She thinks real friendships don’t have boundaries. The GMP Relationship Rx. Team begs to differ.
Dear GMP: Known my SO for 2.5 years as a friend. Got into an exclusive relationship 5 months ago.
He has lived next door to the same person for 18 years. She is a divorced woman. Same age. They have a very close relationship in that they have gone on walks, to movies, to dinner, watched each other’s kids grow up etc. They text or message almost daily, several times a day. They have never been intimate.
Before he and I got involved intimately, I told him that I was not comfortable with their level of interaction and she would need to back off. He assured me that she would once we were in a relationship. She has not. It continues. One day while I was at his house for 12 hours, she either knocked on the door or messaged 7 times. 7 times in 6 hours. I got upset. She has messaged me and tried to start trouble between us. I showed him her messages and told him she is not being much of a friend if she is trying to start trouble. It continued.
He suggested we go to a Counselor. We did that. Counselor said we needed to set boundaries, he needed to tell her what they were and he needed to enforce them. We did that a couple weeks ago. She has since replied that true friendships do not have boundaries and she was not going to be a part of it. So she still does as she pleases and refuses to stay within the boundaries.
Dr. Shannon Kolakowski replies:
When someone refuses to honor the boundaries you set, the next step is often to discontinue the relationship. Sometimes it’s a temporary break, sometimes it’s permanent. He can tell her that until she respects the boundaries he set, then there can be no friendship and no communication.
To end the relationship means to not engage with the other person. This means if she texts, no answer– or block her number. If she knocks on the door, don’t answer. Her behavior will eventually stop. If it doesn’t, he can look into moving to a different neighborhood. Not responding to someone is the clearest way to set a boundary– it shows you are not including them in your life while the inappropriate behavior continues.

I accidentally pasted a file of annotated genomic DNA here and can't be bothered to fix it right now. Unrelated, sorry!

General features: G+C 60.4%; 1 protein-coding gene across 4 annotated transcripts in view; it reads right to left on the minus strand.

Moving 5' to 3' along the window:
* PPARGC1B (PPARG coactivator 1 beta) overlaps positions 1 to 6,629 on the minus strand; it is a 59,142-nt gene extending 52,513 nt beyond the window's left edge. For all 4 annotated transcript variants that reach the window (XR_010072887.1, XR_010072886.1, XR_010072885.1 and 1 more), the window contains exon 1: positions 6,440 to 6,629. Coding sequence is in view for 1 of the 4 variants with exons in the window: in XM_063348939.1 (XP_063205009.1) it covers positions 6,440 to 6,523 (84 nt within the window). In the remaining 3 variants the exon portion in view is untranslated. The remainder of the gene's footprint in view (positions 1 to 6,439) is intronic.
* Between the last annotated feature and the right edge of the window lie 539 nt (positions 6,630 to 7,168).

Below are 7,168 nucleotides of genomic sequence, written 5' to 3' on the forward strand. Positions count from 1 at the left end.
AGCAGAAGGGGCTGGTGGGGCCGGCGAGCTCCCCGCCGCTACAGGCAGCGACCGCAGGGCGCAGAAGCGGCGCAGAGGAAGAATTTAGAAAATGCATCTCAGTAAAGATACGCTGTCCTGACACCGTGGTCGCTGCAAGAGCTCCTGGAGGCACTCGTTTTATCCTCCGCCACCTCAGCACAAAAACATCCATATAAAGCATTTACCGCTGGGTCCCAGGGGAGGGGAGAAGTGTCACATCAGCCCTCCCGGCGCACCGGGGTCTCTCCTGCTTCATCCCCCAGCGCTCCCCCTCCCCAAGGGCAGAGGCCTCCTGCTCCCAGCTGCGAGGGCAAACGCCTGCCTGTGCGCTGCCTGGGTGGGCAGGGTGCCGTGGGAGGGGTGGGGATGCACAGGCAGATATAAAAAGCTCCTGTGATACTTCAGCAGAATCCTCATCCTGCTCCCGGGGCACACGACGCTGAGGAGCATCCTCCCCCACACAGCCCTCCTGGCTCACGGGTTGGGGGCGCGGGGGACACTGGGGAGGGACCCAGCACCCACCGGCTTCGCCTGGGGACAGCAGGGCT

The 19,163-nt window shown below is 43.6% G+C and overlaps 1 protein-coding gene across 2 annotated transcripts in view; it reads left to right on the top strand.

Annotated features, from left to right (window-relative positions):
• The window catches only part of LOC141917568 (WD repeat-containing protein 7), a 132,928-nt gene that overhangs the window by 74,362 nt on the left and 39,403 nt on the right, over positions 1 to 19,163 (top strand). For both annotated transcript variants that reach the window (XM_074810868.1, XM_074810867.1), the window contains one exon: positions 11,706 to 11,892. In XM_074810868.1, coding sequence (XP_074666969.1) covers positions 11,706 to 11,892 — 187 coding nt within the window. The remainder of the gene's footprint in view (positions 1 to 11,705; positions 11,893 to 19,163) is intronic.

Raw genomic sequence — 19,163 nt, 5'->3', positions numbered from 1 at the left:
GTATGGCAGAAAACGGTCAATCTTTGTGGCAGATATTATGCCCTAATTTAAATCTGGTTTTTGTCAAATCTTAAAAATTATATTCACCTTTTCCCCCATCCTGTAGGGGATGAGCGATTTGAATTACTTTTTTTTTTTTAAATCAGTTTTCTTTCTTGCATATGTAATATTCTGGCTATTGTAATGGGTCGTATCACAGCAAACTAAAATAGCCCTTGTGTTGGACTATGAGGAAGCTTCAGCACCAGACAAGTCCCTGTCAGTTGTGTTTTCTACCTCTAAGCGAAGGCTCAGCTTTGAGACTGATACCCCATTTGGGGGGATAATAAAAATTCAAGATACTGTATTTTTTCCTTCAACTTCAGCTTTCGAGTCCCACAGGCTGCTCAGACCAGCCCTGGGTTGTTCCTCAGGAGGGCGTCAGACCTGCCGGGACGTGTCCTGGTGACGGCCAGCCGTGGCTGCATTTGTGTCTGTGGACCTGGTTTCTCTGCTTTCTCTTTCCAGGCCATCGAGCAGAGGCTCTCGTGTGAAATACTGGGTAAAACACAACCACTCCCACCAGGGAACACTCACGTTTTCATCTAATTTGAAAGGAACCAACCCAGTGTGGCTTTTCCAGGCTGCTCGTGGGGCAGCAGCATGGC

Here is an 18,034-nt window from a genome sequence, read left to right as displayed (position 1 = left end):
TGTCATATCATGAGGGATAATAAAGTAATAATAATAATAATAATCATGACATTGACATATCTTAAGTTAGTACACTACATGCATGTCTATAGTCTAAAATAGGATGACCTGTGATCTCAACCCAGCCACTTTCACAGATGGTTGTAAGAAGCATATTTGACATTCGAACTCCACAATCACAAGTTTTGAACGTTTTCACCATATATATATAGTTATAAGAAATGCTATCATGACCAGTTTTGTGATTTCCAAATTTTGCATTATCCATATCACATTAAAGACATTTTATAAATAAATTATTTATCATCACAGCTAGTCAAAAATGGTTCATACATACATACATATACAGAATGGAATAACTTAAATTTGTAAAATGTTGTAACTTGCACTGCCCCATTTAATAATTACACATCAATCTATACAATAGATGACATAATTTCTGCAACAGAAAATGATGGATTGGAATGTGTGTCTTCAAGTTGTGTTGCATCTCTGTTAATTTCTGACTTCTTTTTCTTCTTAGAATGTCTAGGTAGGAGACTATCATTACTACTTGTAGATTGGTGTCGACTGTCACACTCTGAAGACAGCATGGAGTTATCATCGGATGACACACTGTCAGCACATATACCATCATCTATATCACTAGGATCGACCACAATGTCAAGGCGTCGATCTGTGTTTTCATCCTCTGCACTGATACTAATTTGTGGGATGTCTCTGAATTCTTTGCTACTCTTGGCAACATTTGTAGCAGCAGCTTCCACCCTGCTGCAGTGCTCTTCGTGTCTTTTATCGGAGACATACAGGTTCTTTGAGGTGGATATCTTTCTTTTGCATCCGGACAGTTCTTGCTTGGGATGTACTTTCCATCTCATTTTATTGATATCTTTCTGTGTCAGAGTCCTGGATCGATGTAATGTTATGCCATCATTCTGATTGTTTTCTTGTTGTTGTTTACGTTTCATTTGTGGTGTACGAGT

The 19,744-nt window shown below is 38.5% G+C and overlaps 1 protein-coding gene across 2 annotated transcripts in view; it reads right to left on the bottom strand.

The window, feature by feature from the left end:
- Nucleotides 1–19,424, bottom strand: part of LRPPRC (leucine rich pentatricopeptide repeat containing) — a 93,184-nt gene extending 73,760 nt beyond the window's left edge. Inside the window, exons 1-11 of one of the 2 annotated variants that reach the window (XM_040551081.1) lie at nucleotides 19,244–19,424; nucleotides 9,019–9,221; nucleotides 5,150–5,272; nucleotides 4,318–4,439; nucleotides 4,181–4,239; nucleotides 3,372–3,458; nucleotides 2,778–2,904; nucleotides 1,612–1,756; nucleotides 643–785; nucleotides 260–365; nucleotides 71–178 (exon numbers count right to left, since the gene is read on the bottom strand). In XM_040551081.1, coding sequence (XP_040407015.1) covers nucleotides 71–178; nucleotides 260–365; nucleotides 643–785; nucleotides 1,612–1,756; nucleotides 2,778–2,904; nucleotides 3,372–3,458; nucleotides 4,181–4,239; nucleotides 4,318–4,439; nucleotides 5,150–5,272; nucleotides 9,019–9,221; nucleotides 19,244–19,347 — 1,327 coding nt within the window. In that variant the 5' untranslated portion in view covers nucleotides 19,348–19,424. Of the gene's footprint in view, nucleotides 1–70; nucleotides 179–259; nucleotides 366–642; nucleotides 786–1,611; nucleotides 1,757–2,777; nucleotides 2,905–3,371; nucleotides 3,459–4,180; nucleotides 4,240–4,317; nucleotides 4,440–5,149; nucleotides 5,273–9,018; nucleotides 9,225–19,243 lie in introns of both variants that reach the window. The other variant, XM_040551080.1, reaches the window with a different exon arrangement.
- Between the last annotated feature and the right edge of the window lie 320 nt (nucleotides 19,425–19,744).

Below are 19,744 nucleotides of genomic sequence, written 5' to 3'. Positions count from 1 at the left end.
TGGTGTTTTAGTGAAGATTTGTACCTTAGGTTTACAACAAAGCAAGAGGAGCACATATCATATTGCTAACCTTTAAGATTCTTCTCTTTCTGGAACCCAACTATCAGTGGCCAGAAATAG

If your significant other isn’t comfortable doing this, that’s his choice. But in that case, this means he will lose you. That’s your boundary to set with him.
Honor Dads, A GMP reader, offers his take:
Boundaries are based on the knowledge that human beings are created to act responsibly within their free will. When we don’t, we become controlled (or controlling), guilty, powerless, and in some cases, addicted. You said she “does as she pleases and refuses to stay within the boundaries.” Healthy boundaries aren’t a “time-out” that she can wiggle out of like a petulant 4 year old. They are about owning your own space, and your actions when that space is violated. They’re also about effectively communicating how that other person’s behavior affects us without placing blame. Here’s a good formula – make some quiet time to write it out:
1) “When you…” (describe their specific behavior)
2) “I feel…” (briefly and honestly describe how it makes you feel or makes you react)
3) “What I want is…” (describe the do-able desired behavior from that person)
4) “I’m ultimately only responsible for me, so the next time this happens, I will…” (briefly spell out YOUR next steps in response to THEIR action).
A healthy boundary is also not a threat – though she probably won’t like it. She doesn’t have to. You are reclaiming the power of your decisions, and that makes some folks uncomfortable. To start, practice healthy boundary setting in your new committed relationship. Then when you’re up to re-visiting your issues with her, talk it through with your SO as team. Good support systems make for better boundaries and he’s obviously an important part of the solution. Learn more by searching for Dr. Henry Cloud, who has written a number of great books on the subject.
GMP readers are welcome to offer their two cents. Email [email protected] if you’re interested.
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Photo: Conway L/Flickr